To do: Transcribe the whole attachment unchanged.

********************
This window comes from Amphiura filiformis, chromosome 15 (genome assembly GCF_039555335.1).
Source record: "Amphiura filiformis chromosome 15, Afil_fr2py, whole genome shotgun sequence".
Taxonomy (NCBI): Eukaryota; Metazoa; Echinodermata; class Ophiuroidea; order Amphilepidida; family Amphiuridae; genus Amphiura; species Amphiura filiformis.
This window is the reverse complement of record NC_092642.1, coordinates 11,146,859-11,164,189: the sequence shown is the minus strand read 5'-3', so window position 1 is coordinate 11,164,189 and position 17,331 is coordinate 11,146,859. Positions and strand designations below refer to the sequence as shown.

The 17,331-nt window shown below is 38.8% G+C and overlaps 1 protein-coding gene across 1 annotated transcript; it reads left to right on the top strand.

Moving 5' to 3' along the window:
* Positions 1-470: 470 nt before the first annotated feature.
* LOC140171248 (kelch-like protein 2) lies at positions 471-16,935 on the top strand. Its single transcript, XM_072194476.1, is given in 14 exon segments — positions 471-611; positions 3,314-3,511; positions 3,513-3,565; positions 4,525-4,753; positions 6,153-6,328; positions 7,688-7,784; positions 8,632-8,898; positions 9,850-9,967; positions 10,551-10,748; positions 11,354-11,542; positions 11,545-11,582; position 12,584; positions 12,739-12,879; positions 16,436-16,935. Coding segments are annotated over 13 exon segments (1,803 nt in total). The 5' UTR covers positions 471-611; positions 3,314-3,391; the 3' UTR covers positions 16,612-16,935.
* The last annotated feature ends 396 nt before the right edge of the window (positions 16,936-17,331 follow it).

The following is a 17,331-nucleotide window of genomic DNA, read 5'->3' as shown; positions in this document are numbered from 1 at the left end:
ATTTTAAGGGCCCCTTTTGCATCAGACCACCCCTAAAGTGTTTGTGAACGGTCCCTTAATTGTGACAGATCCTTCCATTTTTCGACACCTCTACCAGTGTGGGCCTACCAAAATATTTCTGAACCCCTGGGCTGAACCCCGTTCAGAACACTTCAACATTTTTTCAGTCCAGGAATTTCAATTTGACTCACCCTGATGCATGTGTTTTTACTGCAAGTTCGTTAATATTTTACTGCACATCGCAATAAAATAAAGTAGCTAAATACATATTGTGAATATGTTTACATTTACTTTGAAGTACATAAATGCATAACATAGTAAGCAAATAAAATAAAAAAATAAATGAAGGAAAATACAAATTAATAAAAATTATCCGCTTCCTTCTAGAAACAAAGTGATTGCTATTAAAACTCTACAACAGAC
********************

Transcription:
This window comes from Amphiura filiformis, chromosome 15 (genome assembly GCF_039555335.1).
Source record: "Amphiura filiformis chromosome 15, Afil_fr2py, whole genome shotgun sequence".
Taxonomy (NCBI): Eukaryota; Metazoa; Echinodermata; class Ophiuroidea; order Amphilepidida; family Amphiuridae; genus Amphiura; species Amphiura filiformis.
This window is the reverse complement of record NC_092642.1, coordinates 11,146,859-11,164,189: the sequence shown is the minus strand read 5'-3', so window position 1 is coordinate 11,164,189 and position 17,331 is coordinate 11,146,859. Positions and strand designations below refer to the sequence as shown.

The 17,331-nt window shown below is 38.8% G+C and overlaps 1 protein-coding gene across 1 annotated transcript; it reads left to right on the top strand.

Moving 5' to 3' along the window:
* Positions 1-470: 470 nt before the first annotated feature.
* LOC140171248 (kelch-like protein 2) lies at positions 471-16,935 on the top strand. Its single transcript, XM_072194476.1, is given in 14 exon segments — positions 471-611; positions 3,314-3,511; positions 3,513-3,565; positions 4,525-4,753; positions 6,153-6,328; positions 7,688-7,784; positions 8,632-8,898; positions 9,850-9,967; positions 10,551-10,748; positions 11,354-11,542; positions 11,545-11,582; position 12,584; positions 12,739-12,879; positions 16,436-16,935. Coding segments are annotated over 13 exon segments (1,803 nt in total). The 5' UTR covers positions 471-611; positions 3,314-3,391; the 3' UTR covers positions 16,612-16,935.
* The last annotated feature ends 396 nt before the right edge of the window (positions 16,936-17,331 follow it).

The following is a 17,331-nucleotide window of genomic DNA, read 5'->3' as shown; positions in this document are numbered from 1 at the left end:
ATTTTAAGGGCCCCTTTTGCATCAGACCACCCCTAAAGTGTTTGTGAACGGTCCCTTAATTGTGACAGATCCTTCCATTTTTCGACACCTCTACCAGTGTGGGCCTACCAAAATATTTCTGAACCCCTGGGCTGAACCCCGTTCAGAACACTTCAACATTTTTTCAGTCCAGGAATTTCAATTTGACTCACCCTGATGCATGTGTTTTTACTGCAAGTTCGTTAATATTTTACTGCACATCGCAATAAAATAAAGTAGCTAAATACATATTGTGAATATGTTTACATTTACTTTGAAGTACATAAATGCATAACATAGTAAGCAAATAAAATAAAAAAATAAATGAAGGAAAATACAAATTAATAAAAATTATCCGCTTCCTTCTAGAAACAAAGTGATTGCTATTAAAACTCTACAACAGAC